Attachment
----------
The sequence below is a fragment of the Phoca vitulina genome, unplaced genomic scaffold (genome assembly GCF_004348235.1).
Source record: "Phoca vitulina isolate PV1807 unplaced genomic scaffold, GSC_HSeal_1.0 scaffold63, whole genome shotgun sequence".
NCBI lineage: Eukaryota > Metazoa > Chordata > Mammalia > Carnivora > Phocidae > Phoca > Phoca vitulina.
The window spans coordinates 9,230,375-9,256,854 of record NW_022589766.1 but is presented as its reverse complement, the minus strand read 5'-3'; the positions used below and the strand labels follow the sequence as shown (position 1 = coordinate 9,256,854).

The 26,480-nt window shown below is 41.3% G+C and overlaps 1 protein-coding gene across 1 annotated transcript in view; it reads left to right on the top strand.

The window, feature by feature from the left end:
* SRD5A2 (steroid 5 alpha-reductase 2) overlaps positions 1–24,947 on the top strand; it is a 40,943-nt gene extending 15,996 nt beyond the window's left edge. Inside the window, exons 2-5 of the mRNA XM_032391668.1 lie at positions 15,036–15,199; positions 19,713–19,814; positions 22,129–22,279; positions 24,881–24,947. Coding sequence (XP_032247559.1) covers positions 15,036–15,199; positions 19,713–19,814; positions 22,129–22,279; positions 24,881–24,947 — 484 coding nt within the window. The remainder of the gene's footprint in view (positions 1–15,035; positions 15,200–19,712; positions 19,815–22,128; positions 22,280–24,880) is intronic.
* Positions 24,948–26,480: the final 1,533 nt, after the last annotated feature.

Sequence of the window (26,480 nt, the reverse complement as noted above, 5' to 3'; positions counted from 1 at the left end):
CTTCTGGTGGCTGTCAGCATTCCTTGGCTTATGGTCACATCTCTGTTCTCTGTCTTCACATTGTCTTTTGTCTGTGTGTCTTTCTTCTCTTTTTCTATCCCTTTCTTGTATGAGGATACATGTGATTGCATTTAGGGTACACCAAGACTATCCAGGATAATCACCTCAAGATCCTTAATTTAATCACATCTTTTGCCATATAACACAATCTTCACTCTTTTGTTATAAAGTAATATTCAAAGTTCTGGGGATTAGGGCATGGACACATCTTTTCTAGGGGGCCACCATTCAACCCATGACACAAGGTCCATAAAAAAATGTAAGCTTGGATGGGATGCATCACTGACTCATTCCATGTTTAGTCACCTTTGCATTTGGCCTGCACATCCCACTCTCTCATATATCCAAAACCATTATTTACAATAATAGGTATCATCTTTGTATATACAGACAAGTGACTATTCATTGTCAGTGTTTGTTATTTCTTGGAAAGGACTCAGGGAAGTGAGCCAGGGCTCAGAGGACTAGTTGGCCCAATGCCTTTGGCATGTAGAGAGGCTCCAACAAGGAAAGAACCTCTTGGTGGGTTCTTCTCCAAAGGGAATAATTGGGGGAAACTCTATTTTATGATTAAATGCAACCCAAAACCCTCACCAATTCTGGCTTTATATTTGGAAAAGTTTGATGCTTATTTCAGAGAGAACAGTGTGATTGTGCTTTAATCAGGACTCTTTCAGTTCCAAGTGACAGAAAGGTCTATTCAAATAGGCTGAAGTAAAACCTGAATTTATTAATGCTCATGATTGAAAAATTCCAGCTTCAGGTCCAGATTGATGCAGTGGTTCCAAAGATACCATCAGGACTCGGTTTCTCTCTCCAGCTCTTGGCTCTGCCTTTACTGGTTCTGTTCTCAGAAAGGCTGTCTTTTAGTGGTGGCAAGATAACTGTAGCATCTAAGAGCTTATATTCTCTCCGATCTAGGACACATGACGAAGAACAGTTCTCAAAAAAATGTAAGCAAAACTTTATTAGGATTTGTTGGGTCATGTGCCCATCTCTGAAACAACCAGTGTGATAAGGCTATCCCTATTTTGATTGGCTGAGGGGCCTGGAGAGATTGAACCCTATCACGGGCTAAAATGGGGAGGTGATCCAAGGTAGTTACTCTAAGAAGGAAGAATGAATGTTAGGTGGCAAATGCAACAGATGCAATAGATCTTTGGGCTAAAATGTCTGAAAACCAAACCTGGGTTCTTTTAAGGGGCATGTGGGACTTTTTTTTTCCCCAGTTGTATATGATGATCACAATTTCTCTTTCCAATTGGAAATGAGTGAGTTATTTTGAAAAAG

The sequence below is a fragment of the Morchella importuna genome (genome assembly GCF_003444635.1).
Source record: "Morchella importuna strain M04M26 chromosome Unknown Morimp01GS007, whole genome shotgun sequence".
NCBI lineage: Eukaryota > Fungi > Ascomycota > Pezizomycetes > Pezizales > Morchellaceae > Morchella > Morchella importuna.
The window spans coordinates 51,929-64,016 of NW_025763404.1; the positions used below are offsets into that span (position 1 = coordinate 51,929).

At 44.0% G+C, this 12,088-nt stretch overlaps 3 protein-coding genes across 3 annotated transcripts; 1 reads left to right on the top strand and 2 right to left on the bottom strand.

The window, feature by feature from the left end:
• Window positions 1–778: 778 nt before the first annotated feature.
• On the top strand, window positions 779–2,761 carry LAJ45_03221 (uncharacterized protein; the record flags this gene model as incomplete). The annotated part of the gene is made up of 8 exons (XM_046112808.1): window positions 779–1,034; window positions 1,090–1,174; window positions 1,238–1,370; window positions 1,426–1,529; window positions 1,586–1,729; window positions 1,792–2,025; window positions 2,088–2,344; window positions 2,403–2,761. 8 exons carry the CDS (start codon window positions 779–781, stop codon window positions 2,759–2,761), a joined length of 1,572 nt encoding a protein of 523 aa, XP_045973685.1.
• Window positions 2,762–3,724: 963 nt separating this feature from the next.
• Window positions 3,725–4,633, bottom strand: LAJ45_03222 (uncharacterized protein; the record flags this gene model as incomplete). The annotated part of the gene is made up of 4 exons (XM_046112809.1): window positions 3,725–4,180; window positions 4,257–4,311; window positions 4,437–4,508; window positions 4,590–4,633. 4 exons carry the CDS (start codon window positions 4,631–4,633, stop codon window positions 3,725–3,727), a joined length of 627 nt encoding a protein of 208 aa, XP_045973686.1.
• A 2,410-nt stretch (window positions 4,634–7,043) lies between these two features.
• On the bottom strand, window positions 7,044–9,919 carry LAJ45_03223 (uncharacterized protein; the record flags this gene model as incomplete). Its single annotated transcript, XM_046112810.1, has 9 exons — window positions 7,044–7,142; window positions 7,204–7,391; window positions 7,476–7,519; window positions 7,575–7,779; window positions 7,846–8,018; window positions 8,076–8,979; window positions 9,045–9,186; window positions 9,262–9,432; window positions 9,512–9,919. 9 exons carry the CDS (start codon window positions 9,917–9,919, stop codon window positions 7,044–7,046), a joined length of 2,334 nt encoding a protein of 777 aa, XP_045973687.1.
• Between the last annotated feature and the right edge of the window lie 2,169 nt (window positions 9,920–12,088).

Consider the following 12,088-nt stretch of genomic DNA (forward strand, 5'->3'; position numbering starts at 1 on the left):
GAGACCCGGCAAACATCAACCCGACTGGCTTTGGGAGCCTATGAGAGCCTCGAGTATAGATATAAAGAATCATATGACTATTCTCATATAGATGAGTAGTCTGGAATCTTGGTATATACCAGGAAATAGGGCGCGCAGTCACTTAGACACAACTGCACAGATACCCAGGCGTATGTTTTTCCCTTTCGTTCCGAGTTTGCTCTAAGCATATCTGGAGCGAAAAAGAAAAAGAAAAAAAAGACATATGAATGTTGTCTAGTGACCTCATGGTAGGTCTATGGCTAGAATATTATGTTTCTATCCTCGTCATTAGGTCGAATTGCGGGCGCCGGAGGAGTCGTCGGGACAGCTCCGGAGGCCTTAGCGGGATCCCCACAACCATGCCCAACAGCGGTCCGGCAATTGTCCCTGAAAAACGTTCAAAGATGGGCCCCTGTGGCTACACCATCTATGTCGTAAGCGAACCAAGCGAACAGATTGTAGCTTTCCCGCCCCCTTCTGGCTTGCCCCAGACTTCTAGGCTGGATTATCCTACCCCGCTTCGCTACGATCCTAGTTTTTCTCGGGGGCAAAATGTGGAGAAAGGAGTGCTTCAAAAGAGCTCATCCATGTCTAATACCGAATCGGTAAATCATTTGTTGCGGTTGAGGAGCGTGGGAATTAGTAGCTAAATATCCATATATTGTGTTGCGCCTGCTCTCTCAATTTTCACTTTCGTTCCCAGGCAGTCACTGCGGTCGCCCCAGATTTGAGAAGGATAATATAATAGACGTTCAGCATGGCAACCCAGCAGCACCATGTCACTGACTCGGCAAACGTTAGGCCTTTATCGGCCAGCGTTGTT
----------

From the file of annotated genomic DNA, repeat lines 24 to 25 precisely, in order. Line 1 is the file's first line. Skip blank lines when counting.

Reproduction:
Consider the following 12,088-nt stretch of genomic DNA (forward strand, 5'->3'; position numbering starts at 1 on the left):
GAGACCCGGCAAACATCAACCCGACTGGCTTTGGGAGCCTATGAGAGCCTCGAGTATAGATATAAAGAATCATATGACTATTCTCATATAGATGAGTAGTCTGGAATCTTGGTATATACCAGGAAATAGGGCGCGCAGTCACTTAGACACAACTGCACAGATACCCAGGCGTATGTTTTTCCCTTTCGTTCCGAGTTTGCTCTAAGCATATCTGGAGCGAAAAAGAAAAAGAAAAAAAAGACATATGAATGTTGTCTAGTGACCTCATGGTAGGTCTATGGCTAGAATATTATGTTTCTATCCTCGTCATTAGGTCGAATTGCGGGCGCCGGAGGAGTCGTCGGGACAGCTCCGGAGGCCTTAGCGGGATCCCCACAACCATGCCCAACAGCGGTCCGGCAATTGTCCCTGAAAAACGTTCAAAGATGGGCCCCTGTGGCTACACCATCTATGTCGTAAGCGAACCAAGCGAACAGATTGTAGCTTTCCCGCCCCCTTCTGGCTTGCCCCAGACTTCTAGGCTGGATTATCCTACCCCGCTTCGCTACGATCCTAGTTTTTCTCGGGGGCAAAATGTGGAGAAAGGAGTGCTTCAAAAGAGCTCATCCATGTCTAATACCGAATCGGTAAATCATTTGTTGCGGTTGAGGAGCGTGGGAATTAGTAGCTAAATATCCATATATTGTGTTGCGCCTGCTCTCTCAATTTTCACTTTCGTTCCCAGGCAGTCACTGCGGTCGCCCCAGATTTGAGAAGGATAATATAATAGACGTTCAGCATGGCAACCCAGCAGCACCATGTCACTGACTCGGCAAACGTTAGGCCTTTATCGGCCAGCGTTGTT